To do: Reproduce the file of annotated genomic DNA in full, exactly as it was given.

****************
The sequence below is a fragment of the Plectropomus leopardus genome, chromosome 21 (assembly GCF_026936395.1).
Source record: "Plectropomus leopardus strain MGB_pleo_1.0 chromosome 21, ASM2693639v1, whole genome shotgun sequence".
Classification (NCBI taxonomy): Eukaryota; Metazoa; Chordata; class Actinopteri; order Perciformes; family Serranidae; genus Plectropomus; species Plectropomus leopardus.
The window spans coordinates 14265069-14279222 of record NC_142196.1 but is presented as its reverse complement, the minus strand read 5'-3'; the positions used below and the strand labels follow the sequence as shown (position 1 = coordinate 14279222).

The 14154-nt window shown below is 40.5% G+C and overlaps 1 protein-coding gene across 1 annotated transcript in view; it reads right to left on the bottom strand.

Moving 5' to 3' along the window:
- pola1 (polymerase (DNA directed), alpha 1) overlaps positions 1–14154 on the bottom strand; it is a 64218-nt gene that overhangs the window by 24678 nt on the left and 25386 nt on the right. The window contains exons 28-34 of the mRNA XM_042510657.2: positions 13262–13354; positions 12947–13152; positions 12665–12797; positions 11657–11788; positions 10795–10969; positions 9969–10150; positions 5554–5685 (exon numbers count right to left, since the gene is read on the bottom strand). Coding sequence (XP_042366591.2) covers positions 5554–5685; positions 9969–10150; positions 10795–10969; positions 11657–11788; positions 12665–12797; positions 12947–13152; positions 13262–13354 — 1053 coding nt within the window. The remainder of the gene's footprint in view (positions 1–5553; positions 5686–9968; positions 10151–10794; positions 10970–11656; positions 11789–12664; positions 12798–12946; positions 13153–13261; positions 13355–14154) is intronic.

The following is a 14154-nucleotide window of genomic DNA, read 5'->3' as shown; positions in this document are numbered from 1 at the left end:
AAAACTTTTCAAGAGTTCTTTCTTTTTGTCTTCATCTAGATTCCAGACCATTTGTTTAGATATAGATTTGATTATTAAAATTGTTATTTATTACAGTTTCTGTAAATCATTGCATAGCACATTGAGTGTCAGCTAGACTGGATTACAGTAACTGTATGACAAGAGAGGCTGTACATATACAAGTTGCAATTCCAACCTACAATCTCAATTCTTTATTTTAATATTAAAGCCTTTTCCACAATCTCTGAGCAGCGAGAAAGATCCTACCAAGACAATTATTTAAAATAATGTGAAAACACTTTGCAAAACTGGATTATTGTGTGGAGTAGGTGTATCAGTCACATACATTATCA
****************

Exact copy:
The sequence below is a fragment of the Plectropomus leopardus genome, chromosome 21 (assembly GCF_026936395.1).
Source record: "Plectropomus leopardus strain MGB_pleo_1.0 chromosome 21, ASM2693639v1, whole genome shotgun sequence".
Classification (NCBI taxonomy): Eukaryota; Metazoa; Chordata; class Actinopteri; order Perciformes; family Serranidae; genus Plectropomus; species Plectropomus leopardus.
The window spans coordinates 14265069-14279222 of record NC_142196.1 but is presented as its reverse complement, the minus strand read 5'-3'; the positions used below and the strand labels follow the sequence as shown (position 1 = coordinate 14279222).

The 14154-nt window shown below is 40.5% G+C and overlaps 1 protein-coding gene across 1 annotated transcript in view; it reads right to left on the bottom strand.

Moving 5' to 3' along the window:
- pola1 (polymerase (DNA directed), alpha 1) overlaps positions 1–14154 on the bottom strand; it is a 64218-nt gene that overhangs the window by 24678 nt on the left and 25386 nt on the right. The window contains exons 28-34 of the mRNA XM_042510657.2: positions 13262–13354; positions 12947–13152; positions 12665–12797; positions 11657–11788; positions 10795–10969; positions 9969–10150; positions 5554–5685 (exon numbers count right to left, since the gene is read on the bottom strand). Coding sequence (XP_042366591.2) covers positions 5554–5685; positions 9969–10150; positions 10795–10969; positions 11657–11788; positions 12665–12797; positions 12947–13152; positions 13262–13354 — 1053 coding nt within the window. The remainder of the gene's footprint in view (positions 1–5553; positions 5686–9968; positions 10151–10794; positions 10970–11656; positions 11789–12664; positions 12798–12946; positions 13153–13261; positions 13355–14154) is intronic.

The following is a 14154-nucleotide window of genomic DNA, read 5'->3' as shown; positions in this document are numbered from 1 at the left end:
AAAACTTTTCAAGAGTTCTTTCTTTTTGTCTTCATCTAGATTCCAGACCATTTGTTTAGATATAGATTTGATTATTAAAATTGTTATTTATTACAGTTTCTGTAAATCATTGCATAGCACATTGAGTGTCAGCTAGACTGGATTACAGTAACTGTATGACAAGAGAGGCTGTACATATACAAGTTGCAATTCCAACCTACAATCTCAATTCTTTATTTTAATATTAAAGCCTTTTCCACAATCTCTGAGCAGCGAGAAAGATCCTACCAAGACAATTATTTAAAATAATGTGAAAACACTTTGCAAAACTGGATTATTGTGTGGAGTAGGTGTATCAGTCACATACATTATCA